For just as each of us has one body with many members, and these members do not all have the same function, so in Christ we, though many, form one body, and each member belongs to all the others.
-Romans 12:4-5

Wednesday, April 9, 2014

Jesus Let Lazarus Die!

Ezekiel 37:1-6; John 11:17-26

         This past week I officiated at a funeral for the father of a friend of mine.  When we got to the grave I read from this same passage in John 11.  I always read this at the graveside when I officiate a funeral because it is such a striking contrast.  Here we are burying someone who was loved, who lived a vibrant life, and now they are dead with their family around them grieving, and yet we are also confessing faith in Jesus who says he is the resurrection and the life.  We are putting a body into the ground with the hope that one day it will be raised back to life.  It makes no sense. 
            Here in this passage from John 11, not only is Lazarus dead, but we find out he needn’t have died.  If Jesus had come when the sisters sent for him, if he hadn’t waited 2 more days before leaving for Judea, Lazarus may have lived.  Jesus could have healed him.  Jesus let Lazarus, his friend whom he loved, die.  Now I want to give proper credit.  I didn’t think of this sermon title.  Pastor Leonard told me his friend Pastor Ernie Flores of 2nd Baptist Church in Germantown had this as the title of his sermon last week and when I heard it I thought “Wow.  I have to use this.”  Because this also doesn’t make sense.  When Jesus got word that Lazarus was sick he waited 2 days before leaving to go back to Judea, knowing that Lazarus was going to die.  When he finally does decide to leave, he tells his disciples that Lazarus has died and that he’s glad for their sakes that he wasn’t there so that they may believe.  “Believe what?” is my question when I read this.  We all believe Jesus could have healed Lazarus and that’s why Mary and Martha sent for him in the first place.  Jesus was their hope.  But now that Lazarus is dead, what hope is there?
            Now turning to the Ezekiel passage that Jacob read for us, we see another hopeless situation.  There’s a valley full of dry bones just laying out all over the ground.  The Lord asks Ezekiel if these bones can live?  And he wisely answers “O Sovereign Lord, you alone know.”  It would seem to be impossible that all these bones could come back together and live.  They are old bones and very dry.  There’s no life left in them.  The flesh and blood is gone.  Scientists have been able to take old bones and extract DNA from them and study it.  They’ve been able to extract DNA that is thousands of years old, but it has to be under the right conditions.  There are some bones that are too degraded to get any usable DNA.  But even if they can get DNA, they can’t make the bones come back to life. These bones in Ezekiel were degraded, dried out bones. You couldn’t even get DNA from them.  It’s hopeless to think that life can come into them again.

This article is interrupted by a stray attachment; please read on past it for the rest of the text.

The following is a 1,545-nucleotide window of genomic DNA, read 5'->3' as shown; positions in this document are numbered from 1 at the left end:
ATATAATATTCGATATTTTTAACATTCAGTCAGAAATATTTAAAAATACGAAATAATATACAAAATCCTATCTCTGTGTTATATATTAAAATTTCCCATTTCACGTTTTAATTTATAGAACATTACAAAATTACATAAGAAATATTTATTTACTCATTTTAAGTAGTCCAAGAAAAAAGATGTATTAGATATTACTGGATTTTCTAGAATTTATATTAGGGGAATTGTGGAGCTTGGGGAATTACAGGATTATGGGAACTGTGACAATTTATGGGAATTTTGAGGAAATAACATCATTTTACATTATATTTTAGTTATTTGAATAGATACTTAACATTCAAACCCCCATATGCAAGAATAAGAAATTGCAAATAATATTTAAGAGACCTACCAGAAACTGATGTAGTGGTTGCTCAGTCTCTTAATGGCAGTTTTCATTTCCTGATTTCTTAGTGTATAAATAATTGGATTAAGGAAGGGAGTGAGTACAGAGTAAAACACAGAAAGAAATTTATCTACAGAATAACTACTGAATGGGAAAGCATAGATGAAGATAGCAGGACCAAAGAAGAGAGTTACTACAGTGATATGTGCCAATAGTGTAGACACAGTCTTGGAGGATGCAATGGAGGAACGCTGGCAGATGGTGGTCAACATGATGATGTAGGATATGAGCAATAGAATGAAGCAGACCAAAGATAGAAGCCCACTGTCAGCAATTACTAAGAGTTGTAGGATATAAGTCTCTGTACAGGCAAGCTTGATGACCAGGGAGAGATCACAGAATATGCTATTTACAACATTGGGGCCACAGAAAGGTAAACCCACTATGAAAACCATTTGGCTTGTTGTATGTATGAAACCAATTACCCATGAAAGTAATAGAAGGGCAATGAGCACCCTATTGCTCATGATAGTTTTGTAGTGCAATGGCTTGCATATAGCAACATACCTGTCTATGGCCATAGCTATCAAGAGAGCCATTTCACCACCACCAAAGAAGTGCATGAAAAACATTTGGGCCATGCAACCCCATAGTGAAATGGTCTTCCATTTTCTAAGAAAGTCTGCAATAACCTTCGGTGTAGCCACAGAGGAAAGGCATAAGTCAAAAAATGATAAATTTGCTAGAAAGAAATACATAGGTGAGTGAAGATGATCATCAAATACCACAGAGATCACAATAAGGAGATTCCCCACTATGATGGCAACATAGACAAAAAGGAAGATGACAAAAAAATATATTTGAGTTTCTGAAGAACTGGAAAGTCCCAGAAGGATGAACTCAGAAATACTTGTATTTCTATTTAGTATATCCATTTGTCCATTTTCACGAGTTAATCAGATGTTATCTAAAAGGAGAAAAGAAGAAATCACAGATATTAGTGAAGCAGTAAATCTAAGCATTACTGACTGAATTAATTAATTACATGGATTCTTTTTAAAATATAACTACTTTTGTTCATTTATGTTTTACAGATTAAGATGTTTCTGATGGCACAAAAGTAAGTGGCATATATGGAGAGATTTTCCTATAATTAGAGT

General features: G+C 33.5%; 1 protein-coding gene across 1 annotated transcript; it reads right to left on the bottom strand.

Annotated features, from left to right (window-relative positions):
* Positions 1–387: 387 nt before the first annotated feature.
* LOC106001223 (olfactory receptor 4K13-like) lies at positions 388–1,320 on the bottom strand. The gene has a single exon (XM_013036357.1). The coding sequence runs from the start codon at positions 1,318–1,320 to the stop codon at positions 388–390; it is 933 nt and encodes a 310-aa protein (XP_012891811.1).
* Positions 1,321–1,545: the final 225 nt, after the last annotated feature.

So here we have these 2 hopeless situations, one in Ezekiel and one in John, and yet in both we are questioned as to whether we believe there can be life again.  Can these bones live?  Do you believe this?  It doesn’t make sense.
            Another thing these 2 hopeless situations have in common is that God let them both happen.  The valley of the dry bones is a vision of the state of the people of Israel.  At the time of Ezekiel, the people of Israel, the descendants of Abraham, who had been a nation, were in exile.  Ezekiel was with the exiles in Babylon.  There was no nation of Israel anymore.  The nation that had existed under the reign of King David was done. After the reign of David’s son Solomon, it had been split into two nations – Judah and Israel, and both of these had been overthrown by enemies and the people taken away to foreign lands.  And God had let it happen. 
            You see God and the people of Israel had established a covenant, a binding legal agreement, that the people would worship Yahweh only and would live by His laws as His chosen people.  Yahweh would be their God, protecting them, providing for them, giving them peace, and they would be the people who would show the world what it meant to live in relationship with and to worship the one true God.  If they broke the covenant, if they worshiped other gods and refused to live under God’s laws, His protection would be withdrawn and their enemies would overcome them.  The people of Israel did not remain faithful to the covenant and so God withdrew His protection and let them go into exile.  He didn’t step in to prevent their destruction. 
            In this case, we can understand a little better why God let the people go into exile.  They were reaping the consequences of their sin.  God had warned them and now it had happened.  With Lazarus, we don’t understand.  Why didn’t Jesus just go to Lazarus when the sisters first sent for him?  Why didn’t he just speak a healing word?  He could have just spoken from where he was and Lazarus would have been healed.   Why didn’t God do something? 
            Last week I preached on the passage from John 9 where a man born blind is healed by Jesus.  In that passage, when the disciples see the blind man they ask Jesus “Who sinned, this man or his parents that he was born blind?”  Jesus answered, “No one sinned.  But this happened so that the work of God might be displayed in his life.”  Sometimes it’s obvious that bad things happen to us because of our sin.  We reap what we sow.  We run the red light, we get mailed the ticket, right?  But other times bad things just happen through no fault of our own.  That’s what happened with the man born blind and that’s what happened with Lazarus.  And this is when we question God.  Why didn’t you keep me from having this tragedy happen, from losing my job, from losing someone I love, whatever it may be.  God why?